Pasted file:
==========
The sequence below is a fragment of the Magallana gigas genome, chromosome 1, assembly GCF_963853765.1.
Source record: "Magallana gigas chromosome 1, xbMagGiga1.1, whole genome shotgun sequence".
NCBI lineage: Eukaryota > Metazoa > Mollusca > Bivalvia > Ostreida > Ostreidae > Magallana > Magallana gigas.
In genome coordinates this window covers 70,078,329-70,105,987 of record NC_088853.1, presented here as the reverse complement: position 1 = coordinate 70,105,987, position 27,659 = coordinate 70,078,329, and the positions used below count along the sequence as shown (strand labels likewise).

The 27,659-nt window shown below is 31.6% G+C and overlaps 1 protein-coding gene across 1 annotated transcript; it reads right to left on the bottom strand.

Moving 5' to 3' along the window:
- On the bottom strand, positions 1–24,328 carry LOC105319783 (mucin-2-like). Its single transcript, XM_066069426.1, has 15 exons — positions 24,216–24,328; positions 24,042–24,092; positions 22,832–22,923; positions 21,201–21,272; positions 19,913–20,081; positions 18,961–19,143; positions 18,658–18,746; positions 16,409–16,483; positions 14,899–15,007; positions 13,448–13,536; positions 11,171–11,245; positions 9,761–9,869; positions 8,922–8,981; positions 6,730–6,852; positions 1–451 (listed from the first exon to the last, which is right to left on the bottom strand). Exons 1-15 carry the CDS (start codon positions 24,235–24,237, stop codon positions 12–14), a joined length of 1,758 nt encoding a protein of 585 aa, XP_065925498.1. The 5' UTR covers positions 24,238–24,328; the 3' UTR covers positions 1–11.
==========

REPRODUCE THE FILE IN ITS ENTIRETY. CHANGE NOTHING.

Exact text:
The sequence below is a fragment of the Magallana gigas genome, chromosome 1, assembly GCF_963853765.1.
Source record: "Magallana gigas chromosome 1, xbMagGiga1.1, whole genome shotgun sequence".
NCBI lineage: Eukaryota > Metazoa > Mollusca > Bivalvia > Ostreida > Ostreidae > Magallana > Magallana gigas.
In genome coordinates this window covers 70,078,329-70,105,987 of record NC_088853.1, presented here as the reverse complement: position 1 = coordinate 70,105,987, position 27,659 = coordinate 70,078,329, and the positions used below count along the sequence as shown (strand labels likewise).

The 27,659-nt window shown below is 31.6% G+C and overlaps 1 protein-coding gene across 1 annotated transcript; it reads right to left on the bottom strand.

Moving 5' to 3' along the window:
- On the bottom strand, positions 1–24,328 carry LOC105319783 (mucin-2-like). Its single transcript, XM_066069426.1, has 15 exons — positions 24,216–24,328; positions 24,042–24,092; positions 22,832–22,923; positions 21,201–21,272; positions 19,913–20,081; positions 18,961–19,143; positions 18,658–18,746; positions 16,409–16,483; positions 14,899–15,007; positions 13,448–13,536; positions 11,171–11,245; positions 9,761–9,869; positions 8,922–8,981; positions 6,730–6,852; positions 1–451 (listed from the first exon to the last, which is right to left on the bottom strand). Exons 1-15 carry the CDS (start codon positions 24,235–24,237, stop codon positions 12–14), a joined length of 1,758 nt encoding a protein of 585 aa, XP_065925498.1. The 5' UTR covers positions 24,238–24,328; the 3' UTR covers positions 1–11.